History Lessons Forgotten
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A quote from the philosopher George Santayana’s writing- “Those who cannot remember the past are condemned to repeat it”- is frequently used when someone is trying to make a point for or against war, or halting a nation’s aggressive behavior. One of the reasons for this is the ambiguity of the quote, as it can be interpreted to support different positions. Yet, there is truth in what Santayana wrote. National leaders tend to ignore the lessons of history except when it suits them, as their actions can look foolish at times when examined in the context of past events. Neville Chamberlain and the Munich pact he signed with Hitler in 1938 are also often employed as admonitions of history, to demonstrate that appeasement of dictators does not work. After Chamberlain had ceded a portion of Czechoslovakia to the Germans to avoid war, he returned to tell the British public he had secured “peace with honor…and peace for our time.” Of course, Hitler’s appetite was merely whetted by his annexation of the new territories and perceptions of British and French weakness. World War Two started shortly afterwards.
Western nations are currently facing three major threats to the order and stability that undergirds the world’s prosperity expected after the end of the Cold War. Leaders of the industrial democracies do not appear to be reacting in a manner that suggests an appreciation of history and instills confidence that Western ideals and values will be protected. The threats of course are from Putin’s Russia, the Iranian nuclear program, and radical Islam manifested by ISIS and Al Qaeda. In these conflicts, Western nations look to the United States to project its power to defend them, if agreements with Russia do not hold, or if ISIS and Al Qaeda are not defeated, or if Iran proceeds with the development of nuclear weapons.
Currently, the European Union, led by Angela Merkel of Germany and Francois Hollande of France, are hoping to limit Putin’s expansion in Ukraine by the imposition of economic sanctions on Russia. But though the Russian economy has been damaged by these sanctions (and the low price of oil), it is Putin who continues to speak (and act) from a position of strength. The military power is in his hands and his control of the media has guaranteed backing from the Russian people. There is also the European dependence on Russian energy as part of the equation and the volume of trade between the E.U. and Russia that sustains businesses in the E.U.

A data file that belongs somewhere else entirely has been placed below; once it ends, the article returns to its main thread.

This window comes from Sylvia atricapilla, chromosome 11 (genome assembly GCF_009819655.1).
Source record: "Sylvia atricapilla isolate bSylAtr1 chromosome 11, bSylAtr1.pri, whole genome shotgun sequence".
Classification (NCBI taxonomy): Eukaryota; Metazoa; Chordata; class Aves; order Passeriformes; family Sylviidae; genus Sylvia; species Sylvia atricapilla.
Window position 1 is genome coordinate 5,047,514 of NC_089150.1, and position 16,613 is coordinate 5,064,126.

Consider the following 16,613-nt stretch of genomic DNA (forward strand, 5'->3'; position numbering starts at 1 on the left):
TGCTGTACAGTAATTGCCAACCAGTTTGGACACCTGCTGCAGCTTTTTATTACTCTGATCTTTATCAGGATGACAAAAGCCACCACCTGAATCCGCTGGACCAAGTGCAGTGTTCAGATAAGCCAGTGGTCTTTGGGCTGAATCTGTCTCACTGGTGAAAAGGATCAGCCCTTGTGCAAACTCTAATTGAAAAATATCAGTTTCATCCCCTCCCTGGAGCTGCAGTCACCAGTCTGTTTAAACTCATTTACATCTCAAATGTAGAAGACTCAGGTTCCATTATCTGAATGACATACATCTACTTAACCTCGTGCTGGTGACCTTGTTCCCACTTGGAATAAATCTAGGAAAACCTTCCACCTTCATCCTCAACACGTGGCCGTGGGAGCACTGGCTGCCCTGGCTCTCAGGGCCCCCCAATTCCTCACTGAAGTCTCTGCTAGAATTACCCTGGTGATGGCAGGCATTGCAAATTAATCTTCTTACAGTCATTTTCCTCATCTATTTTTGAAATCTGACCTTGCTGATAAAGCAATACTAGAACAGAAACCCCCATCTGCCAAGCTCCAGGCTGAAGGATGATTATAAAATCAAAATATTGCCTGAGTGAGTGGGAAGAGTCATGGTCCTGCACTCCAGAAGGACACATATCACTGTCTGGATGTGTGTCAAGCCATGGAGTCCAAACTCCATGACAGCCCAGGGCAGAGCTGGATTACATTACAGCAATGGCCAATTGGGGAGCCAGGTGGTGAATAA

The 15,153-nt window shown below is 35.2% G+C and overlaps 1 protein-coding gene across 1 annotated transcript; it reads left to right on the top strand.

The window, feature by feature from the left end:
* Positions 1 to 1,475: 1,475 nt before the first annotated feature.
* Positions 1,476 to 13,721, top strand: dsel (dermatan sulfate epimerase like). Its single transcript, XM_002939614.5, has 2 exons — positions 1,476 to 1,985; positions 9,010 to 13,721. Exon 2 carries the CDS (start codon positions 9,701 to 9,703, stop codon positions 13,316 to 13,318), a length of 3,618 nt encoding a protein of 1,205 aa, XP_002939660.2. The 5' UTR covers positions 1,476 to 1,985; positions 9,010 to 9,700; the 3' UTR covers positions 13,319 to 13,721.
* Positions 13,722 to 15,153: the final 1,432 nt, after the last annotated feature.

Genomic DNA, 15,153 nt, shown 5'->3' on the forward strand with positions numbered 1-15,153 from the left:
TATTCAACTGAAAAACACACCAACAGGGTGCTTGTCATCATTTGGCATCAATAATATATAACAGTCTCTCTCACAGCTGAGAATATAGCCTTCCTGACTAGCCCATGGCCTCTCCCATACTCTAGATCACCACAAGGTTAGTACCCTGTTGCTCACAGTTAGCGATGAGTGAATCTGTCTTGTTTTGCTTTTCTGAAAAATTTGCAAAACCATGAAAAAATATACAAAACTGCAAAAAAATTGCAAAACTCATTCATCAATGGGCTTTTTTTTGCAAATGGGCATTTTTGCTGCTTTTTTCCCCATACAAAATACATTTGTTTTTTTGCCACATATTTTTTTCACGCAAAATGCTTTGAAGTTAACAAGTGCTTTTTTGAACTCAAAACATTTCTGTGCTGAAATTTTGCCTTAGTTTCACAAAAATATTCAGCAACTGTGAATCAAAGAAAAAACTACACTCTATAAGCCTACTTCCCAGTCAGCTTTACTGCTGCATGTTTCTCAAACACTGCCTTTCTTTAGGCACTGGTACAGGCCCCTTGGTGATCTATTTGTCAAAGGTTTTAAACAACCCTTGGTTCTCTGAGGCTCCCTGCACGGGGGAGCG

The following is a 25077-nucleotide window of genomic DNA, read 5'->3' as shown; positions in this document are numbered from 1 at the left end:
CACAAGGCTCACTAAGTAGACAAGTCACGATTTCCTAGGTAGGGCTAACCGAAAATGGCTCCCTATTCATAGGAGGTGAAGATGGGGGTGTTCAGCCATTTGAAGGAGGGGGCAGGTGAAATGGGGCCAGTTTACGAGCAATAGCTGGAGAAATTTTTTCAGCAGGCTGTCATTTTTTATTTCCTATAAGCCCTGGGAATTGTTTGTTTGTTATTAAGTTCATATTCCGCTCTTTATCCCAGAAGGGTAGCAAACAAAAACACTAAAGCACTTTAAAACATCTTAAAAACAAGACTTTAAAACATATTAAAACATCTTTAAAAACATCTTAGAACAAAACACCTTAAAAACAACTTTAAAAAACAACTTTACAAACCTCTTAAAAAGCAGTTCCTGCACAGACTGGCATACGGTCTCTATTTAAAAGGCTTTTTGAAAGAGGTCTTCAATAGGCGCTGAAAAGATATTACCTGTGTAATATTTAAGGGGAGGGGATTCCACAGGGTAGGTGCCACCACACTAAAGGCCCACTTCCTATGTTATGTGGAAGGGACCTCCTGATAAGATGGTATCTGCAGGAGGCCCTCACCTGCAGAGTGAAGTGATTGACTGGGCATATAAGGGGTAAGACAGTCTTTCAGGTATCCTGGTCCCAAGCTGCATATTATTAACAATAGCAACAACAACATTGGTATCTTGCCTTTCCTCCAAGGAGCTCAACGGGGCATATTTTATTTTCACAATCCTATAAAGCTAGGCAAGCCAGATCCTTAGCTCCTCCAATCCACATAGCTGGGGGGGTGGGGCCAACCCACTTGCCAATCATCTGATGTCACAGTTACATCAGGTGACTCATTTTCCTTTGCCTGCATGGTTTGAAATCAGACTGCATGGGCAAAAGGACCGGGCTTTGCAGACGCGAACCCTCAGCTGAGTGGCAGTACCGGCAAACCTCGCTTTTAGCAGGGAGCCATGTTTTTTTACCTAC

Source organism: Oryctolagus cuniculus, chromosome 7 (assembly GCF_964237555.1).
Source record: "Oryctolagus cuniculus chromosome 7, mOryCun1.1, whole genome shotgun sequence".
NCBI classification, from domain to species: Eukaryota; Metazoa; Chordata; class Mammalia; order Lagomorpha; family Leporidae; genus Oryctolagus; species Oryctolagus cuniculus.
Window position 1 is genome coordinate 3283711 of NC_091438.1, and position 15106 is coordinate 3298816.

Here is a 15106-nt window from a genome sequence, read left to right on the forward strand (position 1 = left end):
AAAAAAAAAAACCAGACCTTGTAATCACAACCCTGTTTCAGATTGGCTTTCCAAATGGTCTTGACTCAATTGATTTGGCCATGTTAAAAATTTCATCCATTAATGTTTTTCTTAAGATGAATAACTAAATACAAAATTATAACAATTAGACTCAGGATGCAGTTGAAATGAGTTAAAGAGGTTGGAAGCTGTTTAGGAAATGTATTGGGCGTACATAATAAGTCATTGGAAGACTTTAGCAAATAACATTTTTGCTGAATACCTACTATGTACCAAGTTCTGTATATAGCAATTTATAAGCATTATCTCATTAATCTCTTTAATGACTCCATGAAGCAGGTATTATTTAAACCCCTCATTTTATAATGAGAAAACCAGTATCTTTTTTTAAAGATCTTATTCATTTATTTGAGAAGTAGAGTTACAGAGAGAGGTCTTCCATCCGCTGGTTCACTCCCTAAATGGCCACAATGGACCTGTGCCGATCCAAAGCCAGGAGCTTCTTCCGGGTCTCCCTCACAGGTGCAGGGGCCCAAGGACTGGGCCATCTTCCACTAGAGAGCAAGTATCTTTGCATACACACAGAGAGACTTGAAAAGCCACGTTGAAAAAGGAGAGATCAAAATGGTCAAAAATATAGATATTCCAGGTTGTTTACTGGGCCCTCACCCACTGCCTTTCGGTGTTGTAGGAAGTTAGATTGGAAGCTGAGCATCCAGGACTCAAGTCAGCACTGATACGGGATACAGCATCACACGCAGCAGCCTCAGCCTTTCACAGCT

In addition, the Ukrainian armed forces are weak compared to Russia and Europe provides little in the way of military back-up. Germany spends only 1.4% of its GDP on its military, France 2.2%, compared to 4.1% for Russia and 3.8% for the U.S. (However, in actual dollars, the U.S. spends more on its military than all of Europe and Russia combined.) European powers do not want a direct military confrontation with Russia and Putin is using this knowledge to expand the territory he controls. It should be remembered that Putin backed separatists in Georgia (as he is doing in Ukraine) and still controls Georgian territory (Abkhazia and South Ossetia). Part of Moldavia is also under Russian occupation (Transnitria). Eastern Ukraine and these other areas have ethnic Russians residing there. But so do the Baltic states, Kazakhstan, and other countries that were once in the Soviet orbit. If Putin is not blocked in Ukraine, what will stop him from fomenting revolts in other states and grabbing more territory?
Radical Islam is obviously a major threat to the Middle East, but also to Europe as well as the United States. Yet European nations have done relatively little militarily or economically to aid in the fight against ISIS and Al Qaeda, aside from dealing with their own nationals who might pose a danger to them. Though the total GDP of the E.U. is similar to that of America, E.U. states are reluctant to fund the build-up of their armed forces or engage in military conflict. Combat seems like such an uncivilized way to solve problems in the 21st century.
The E.U. (and Russia) along with the U.S. are involved in the nuclear talks with Iran, imposed sanctions appearing to have brought Iran to the negotiating table. The question is what action the E.U. will take (along with the U.S. and Israel) if Iran is unwilling to halt its nuclear weapons program. In addition to increased sanctions, will the E.U. be prepared to bomb Iran or take any other military steps?
Before the European Union (and Japan) can be partners with the U.S. in the confrontations against bad actors who threaten to upset world stability and order, they must increase the size of their military forces and acquire greater amounts of modern arms. The United States cannot be and does not want to be the world’s policeman. Other Western democracies must be willing to ramp up economic sanctions when necessary, and the use (or at least the threat) of force if nothing else works in halting aggression and attempts at intimidation of free nations. If one appears weak and vulnerable, a bully will not back down.
Photo Frederick Legrand COMEO Shutterstock